Despite many uncertainties heading into the season, along with a handful of disappointments thus far, the Detroit Tigers have experienced some pleasant surprises in the early stages of the season. Here are a few:
The Tigers brought in Rajai Davis for two reasons; he has great speed and he can hit left-handed pitching. It was assumed that Andy Dirks would occupy left field when facing righties and Davis, who has struggled facing right-handed pitching, would be in the lineup against lefties.
Since Dirks has been placed on the disabled list during his recovery from back surgery, Davis has done a great job as the primary left-field starter.
Davis has split time between the leadoff position and as the ninth batter so far this season. He is leading the Tigers in batting average, hitting .353 (24-68), including a .352 average (19-54) against right-handed pitching. Davis also leads the club with a .416 on-base percentage.
Even at 33-years old, Davis is a constant threat to steal a bag once he is on base. He already has eight stolen bases this season, in 10 attempts.
Not only has Davis provided a spark at the top of the lineup, but he has shown to still have that sneaky power in his swing. He’s already hit two home runs this season, both over the deep walls of Comerica Park.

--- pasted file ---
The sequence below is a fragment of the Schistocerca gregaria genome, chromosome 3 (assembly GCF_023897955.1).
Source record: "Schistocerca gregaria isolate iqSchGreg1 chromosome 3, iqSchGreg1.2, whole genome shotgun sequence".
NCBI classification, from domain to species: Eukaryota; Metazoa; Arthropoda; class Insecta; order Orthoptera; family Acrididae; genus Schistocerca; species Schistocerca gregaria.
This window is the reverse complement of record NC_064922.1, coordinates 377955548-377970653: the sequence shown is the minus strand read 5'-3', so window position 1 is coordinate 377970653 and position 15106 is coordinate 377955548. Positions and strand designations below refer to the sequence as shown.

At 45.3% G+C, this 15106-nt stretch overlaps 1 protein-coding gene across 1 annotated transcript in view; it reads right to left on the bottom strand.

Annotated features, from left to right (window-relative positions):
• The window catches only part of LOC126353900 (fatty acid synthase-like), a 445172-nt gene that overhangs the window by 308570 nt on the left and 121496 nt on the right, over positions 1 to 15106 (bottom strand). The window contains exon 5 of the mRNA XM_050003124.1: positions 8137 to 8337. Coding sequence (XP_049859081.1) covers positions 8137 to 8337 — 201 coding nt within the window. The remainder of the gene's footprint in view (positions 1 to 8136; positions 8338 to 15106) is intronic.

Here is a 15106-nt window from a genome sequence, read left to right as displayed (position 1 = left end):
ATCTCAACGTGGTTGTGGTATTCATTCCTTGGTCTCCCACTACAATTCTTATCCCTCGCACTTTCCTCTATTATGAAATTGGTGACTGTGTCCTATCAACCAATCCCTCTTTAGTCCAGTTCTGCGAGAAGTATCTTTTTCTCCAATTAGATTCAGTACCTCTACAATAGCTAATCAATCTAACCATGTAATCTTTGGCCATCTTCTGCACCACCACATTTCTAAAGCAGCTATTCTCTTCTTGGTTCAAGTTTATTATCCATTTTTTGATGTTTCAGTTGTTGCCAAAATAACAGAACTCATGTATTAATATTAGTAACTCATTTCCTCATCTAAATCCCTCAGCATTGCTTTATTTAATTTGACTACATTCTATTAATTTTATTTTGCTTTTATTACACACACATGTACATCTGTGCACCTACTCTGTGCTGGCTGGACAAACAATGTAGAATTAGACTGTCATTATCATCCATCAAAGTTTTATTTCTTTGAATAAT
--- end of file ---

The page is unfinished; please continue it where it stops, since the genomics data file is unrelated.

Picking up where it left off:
It was clear that Austin Jackson’s opportunity to be the Tigers’ leadoff hitter had expired when Detroit acquired Davis and Ian Kinsler. Many doubted his ability to hit behind the heart of the order and expected Jackson to be at the bottom of the order with Alex Avila.
However, Jackson has provided solid protection for the middle of the order.
He’s batting .314 (22-70), with two homers, and six doubles. A great start for a player who came into the season with a .277 batting average in the first month of the season.
A-Jax is also showing improvement with his patience at the plate. Entering 2014, Jackson averaged one walk for every 11.6 plate appearances in his career. To this point, Jackson has 10 walks on the year, which is one walk per 8.4 plate appearances.
Once Miguel Cabrera shifted back to first base, Castellanos was able to move back to his natural position at third base.
Not only has he been a defensive upgrade from Miggy at third, he has been able to swing the bat at a consistent level in his first full month of playing in the majors.
Castellanos is batting .258 (17-66) on the year, but his average at Comerica Park (.295) is much higher than his average on the road (.182).
The 21-year old has hit three homers and driven in 13 runs thus far, he looks like he will be the Tigers third baseman for years to come.